Sick People, Are You “Waiting” to be Happy?
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- August 10, 2021
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For the first six years that I was sick, I saw my mysterious, multi-system, undiagnosable illness as a burden.
I was 28 when I stopped being able to breathe without effort, urinate without pain, or stay up past 7:30pm without fogging out, forgetting things, and falling asleep at parties. None of my doctors knew what was happening to me.
So as my friends were posting bikini shots from lake house vacations on Instagram, I was gasping for breath on the floor of my studio apartment. When they were drinking at bars, I was dragging myself to auditions with migraines I had already medicated three times and was just pushing through. They spent their extra cash on cute clothes, I spent my extra cash on fat glass jars of supplements that had never passed clinical trials desperately hoping they would deliver me out of this situation.
I think you get the idea. It was an unusual set of circumstances for a young adult to be in.
But in regards to the topic of this post, the relevant part wasn’t the circumstances. It was the way I saw the circumstances.
I deemed this situation intolerable, tragic, and unacceptable. And I fought against it with every ounce of my strength and determination. Because I was sure it made me less. Defective in some way. I was clear that only by getting OUT of that situation could I be in peace.
So I spent six years, and over $75,000 trying to get well.
I was convinced that that was the only path for me. I had to keep fighting. To me– a sick life, wasn’t a life worth living.
So I “fought” it. And a pattern emerged.
Every time I tried something new I would get my hopes up, spend the thousands, follow the advice, then like clockwork, a month later, three months later, I would crash into despair. The treatment would fail. I would be “still like this.” And that would drive me to near insanity. I kept thinking the same thoughts over and over again. “I’m not okay.” “This isn’t okay” “I’m doing it wrong.” And the worst one: “I’m wasting my life.”
Does this sound familiar?
At those lowest points with my illness, when I let those thoughts, the self-pity, regret, and future alternate fear-based fantasy take over I would descend into paralysis, despair, self-loathing, self-rejection, and suicidality. I remember telling my boyfriend in very sober tones one day that if things continued this way, it simply wouldn’t be worth it to stay alive. Life was one misery after the other.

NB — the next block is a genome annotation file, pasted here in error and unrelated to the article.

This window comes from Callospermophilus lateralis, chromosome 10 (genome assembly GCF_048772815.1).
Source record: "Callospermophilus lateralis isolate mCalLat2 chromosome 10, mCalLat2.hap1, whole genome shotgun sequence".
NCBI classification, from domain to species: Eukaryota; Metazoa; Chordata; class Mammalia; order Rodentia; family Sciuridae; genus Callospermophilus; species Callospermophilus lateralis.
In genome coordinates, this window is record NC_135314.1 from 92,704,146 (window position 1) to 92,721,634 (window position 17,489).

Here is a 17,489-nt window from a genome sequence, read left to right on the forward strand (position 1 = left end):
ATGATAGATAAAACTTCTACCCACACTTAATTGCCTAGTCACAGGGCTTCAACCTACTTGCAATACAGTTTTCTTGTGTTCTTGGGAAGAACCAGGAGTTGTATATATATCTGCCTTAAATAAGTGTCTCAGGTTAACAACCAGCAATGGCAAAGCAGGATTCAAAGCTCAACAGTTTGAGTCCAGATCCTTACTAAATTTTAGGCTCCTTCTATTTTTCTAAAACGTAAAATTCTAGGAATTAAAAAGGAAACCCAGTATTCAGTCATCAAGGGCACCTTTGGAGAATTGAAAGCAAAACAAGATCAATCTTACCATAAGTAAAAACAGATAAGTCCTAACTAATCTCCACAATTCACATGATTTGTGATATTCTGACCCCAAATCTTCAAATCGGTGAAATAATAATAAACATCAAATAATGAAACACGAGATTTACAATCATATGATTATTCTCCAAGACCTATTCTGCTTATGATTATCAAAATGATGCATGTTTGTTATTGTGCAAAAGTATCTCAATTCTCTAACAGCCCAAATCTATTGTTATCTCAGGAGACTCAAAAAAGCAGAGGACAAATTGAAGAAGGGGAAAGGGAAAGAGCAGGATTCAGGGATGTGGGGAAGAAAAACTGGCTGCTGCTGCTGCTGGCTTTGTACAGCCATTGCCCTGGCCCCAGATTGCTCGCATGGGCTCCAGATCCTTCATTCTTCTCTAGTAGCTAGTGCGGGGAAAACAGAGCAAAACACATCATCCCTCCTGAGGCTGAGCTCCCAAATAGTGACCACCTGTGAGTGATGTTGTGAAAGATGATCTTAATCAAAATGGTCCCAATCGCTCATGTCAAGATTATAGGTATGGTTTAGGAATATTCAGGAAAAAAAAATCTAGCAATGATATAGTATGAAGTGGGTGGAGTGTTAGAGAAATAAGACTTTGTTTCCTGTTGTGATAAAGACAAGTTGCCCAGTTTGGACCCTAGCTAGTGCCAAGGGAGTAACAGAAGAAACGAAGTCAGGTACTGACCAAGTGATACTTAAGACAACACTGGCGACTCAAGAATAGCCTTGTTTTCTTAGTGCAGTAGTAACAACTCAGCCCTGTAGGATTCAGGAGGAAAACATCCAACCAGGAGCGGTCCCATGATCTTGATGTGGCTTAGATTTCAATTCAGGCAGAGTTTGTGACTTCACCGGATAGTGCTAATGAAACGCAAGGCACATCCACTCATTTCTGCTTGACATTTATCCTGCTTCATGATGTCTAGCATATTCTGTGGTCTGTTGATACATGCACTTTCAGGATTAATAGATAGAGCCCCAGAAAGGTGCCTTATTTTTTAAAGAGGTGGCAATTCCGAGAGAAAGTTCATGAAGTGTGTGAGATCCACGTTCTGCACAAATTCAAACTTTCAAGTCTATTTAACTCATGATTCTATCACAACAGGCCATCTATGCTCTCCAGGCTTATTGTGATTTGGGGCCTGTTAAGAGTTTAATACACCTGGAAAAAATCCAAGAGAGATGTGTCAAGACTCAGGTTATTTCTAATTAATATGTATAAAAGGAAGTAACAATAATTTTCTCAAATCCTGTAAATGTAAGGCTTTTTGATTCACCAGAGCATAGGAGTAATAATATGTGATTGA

Then, one day, I had a conversation with my coach about my suffering. And how the emotional suffering of the disease is worse than the physical.
We slowed way down. She inquired with me deeply.
What was the belief underneath the emotional suffering? What was it that was really torturing me? Outside of the cultural expectation that we should all be well… and to not be well was “bad”– what was it that I was saying to myself that made me feel so insane?
And I discovered this thought: “This shouldn’t be happening.”
That was the problem. That was the entire problem.
I had doubled down on the idea that this shouldn’t be happening to me. And from there– every moment that it was happening, I was failing.
After this radical awareness, I started to consider– what would it be like without this perspective? Would I be able to take my life off “hold”? Would I be able to start living again?
Because when I really slowed it down, what I saw was that I thought I wanted to be free physically… but what I really wanted was to feel FREE EMOTIONALLY. To feel GOOD ENOUGH AGAIN. To feel as though my life WASN’T HARD ALL THE TIME.
So I decided to try.
I decided to stop calling it hard for a week, even when the pain persisted. And to see what happened.
What happened was a legit non-hyperbolic Buddha-level spiritual awakening.
I experienced a surge of self-esteem. Tremendous lightness flowed into my body. I spoke with definitive surety that I was done feeling like a victim. I started to include myself as an equal to those around me. I looked back on my contributions to the world and saw them as tremendous, rather than not enough. I started to dream again. I saw my future as filled with possibility, not cursed to suffering. I set goals effortlessly, and saw the possibility of them coming true, even WITH the illness, even when I was still on my healing path.
I didn’t stop working towards healing my autoimmune conditions, but I also stopped believing they defined me, or that it was worse to be a sick person, or that my life was way harder than everyone else’s.
And suddenly, I got my life back. Just like I wanted, without even being cured.
Now I support other people in walking this same path. The path of moving towards complete remission on a physiological but also MENTAL and EMOTIONAL level.
Without needing to be without disease to live the life they want to live.
Does this sound like something you want?
If you are:
– Tired of feeling “worse” “more sad” or “more burdened” than able-bodied people.
– Feel like your life is on hold until you get well.
– Are at a dead-end in your healing.
– Are suffering from autoimmune disease, Lyme, or chronic illness and think you’ve tried everything.
– Think there is no hope for you.
– Suffer from illness-induced depression.
Let’s talk. There’s so much more available in your healing. You can have your life back, NOW.
And no matter what your decision–our time together will serve you. That is my commitment. Your contributions to the planet are essential, stop waiting to get well, to make them. I’m rooting for you!